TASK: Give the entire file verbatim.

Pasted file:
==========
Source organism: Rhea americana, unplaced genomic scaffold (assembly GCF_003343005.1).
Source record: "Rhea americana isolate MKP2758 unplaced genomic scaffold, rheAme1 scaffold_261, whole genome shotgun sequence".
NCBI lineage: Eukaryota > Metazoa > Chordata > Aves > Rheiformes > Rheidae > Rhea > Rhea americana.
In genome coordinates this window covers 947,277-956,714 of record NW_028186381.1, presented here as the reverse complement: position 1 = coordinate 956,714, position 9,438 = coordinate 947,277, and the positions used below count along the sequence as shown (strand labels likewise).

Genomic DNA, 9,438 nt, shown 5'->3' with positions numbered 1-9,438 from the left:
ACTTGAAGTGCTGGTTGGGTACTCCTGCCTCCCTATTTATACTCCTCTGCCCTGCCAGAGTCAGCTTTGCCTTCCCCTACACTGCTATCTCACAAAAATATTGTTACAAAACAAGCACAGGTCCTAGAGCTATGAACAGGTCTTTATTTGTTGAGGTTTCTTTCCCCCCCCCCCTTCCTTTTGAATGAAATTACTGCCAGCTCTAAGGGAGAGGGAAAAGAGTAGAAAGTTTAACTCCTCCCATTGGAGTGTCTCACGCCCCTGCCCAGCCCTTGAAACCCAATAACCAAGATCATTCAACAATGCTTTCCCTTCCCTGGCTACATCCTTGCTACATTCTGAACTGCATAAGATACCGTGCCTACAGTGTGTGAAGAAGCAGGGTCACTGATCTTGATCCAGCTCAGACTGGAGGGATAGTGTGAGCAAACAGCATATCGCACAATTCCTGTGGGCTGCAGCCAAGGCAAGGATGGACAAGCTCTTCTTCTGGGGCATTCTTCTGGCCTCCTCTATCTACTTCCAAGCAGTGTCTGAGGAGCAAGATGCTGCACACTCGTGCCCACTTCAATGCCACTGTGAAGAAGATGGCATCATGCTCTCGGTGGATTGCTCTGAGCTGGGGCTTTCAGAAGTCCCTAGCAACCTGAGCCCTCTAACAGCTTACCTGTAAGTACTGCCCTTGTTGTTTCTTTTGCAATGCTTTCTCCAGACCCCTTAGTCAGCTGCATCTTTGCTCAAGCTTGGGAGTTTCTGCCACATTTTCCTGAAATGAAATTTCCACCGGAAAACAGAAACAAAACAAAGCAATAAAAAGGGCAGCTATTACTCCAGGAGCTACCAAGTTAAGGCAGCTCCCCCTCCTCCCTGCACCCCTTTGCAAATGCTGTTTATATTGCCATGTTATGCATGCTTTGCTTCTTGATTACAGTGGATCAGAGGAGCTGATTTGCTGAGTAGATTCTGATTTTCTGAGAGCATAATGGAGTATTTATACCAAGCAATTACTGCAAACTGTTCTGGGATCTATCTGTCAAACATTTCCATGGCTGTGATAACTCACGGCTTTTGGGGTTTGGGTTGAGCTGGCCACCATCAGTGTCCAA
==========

Source organism: Rhea americana, unplaced genomic scaffold (assembly GCF_003343005.1).
Source record: "Rhea americana isolate MKP2758 unplaced genomic scaffold, rheAme1 scaffold_261, whole genome shotgun sequence".
NCBI lineage: Eukaryota > Metazoa > Chordata > Aves > Rheiformes > Rheidae > Rhea > Rhea americana.
In genome coordinates this window covers 947,277-956,714 of record NW_028186381.1, presented here as the reverse complement: position 1 = coordinate 956,714, position 9,438 = coordinate 947,277, and the positions used below count along the sequence as shown (strand labels likewise).

Genomic DNA, 9,438 nt, shown 5'->3' with positions numbered 1-9,438 from the left:
ACTTGAAGTGCTGGTTGGGTACTCCTGCCTCCCTATTTATACTCCTCTGCCCTGCCAGAGTCAGCTTTGCCTTCCCCTACACTGCTATCTCACAAAAATATTGTTACAAAACAAGCACAGGTCCTAGAGCTATGAACAGGTCTTTATTTGTTGAGGTTTCTTTCCCCCCCCCCCTTCCTTTTGAATGAAATTACTGCCAGCTCTAAGGGAGAGGGAAAAGAGTAGAAAGTTTAACTCCTCCCATTGGAGTGTCTCACGCCCCTGCCCAGCCCTTGAAACCCAATAACCAAGATCATTCAACAATGCTTTCCCTTCCCTGGCTACATCCTTGCTACATTCTGAACTGCATAAGATACCGTGCCTACAGTGTGTGAAGAAGCAGGGTCACTGATCTTGATCCAGCTCAGACTGGAGGGATAGTGTGAGCAAACAGCATATCGCACAATTCCTGTGGGCTGCAGCCAAGGCAAGGATGGACAAGCTCTTCTTCTGGGGCATTCTTCTGGCCTCCTCTATCTACTTCCAAGCAGTGTCTGAGGAGCAAGATGCTGCACACTCGTGCCCACTTCAATGCCACTGTGAAGAAGATGGCATCATGCTCTCGGTGGATTGCTCTGAGCTGGGGCTTTCAGAAGTCCCTAGCAACCTGAGCCCTCTAACAGCTTACCTGTAAGTACTGCCCTTGTTGTTTCTTTTGCAATGCTTTCTCCAGACCCCTTAGTCAGCTGCATCTTTGCTCAAGCTTGGGAGTTTCTGCCACATTTTCCTGAAATGAAATTTCCACCGGAAAACAGAAACAAAACAAAGCAATAAAAAGGGCAGCTATTACTCCAGGAGCTACCAAGTTAAGGCAGCTCCCCCTCCTCCCTGCACCCCTTTGCAAATGCTGTTTATATTGCCATGTTATGCATGCTTTGCTTCTTGATTACAGTGGATCAGAGGAGCTGATTTGCTGAGTAGATTCTGATTTTCTGAGAGCATAATGGAGTATTTATACCAAGCAATTACTGCAAACTGTTCTGGGATCTATCTGTCAAACATTTCCATGGCTGTGATAACTCACGGCTTTTGGGGTTTGGGTTGAGCTGGCCACCATCAGTGTCCAA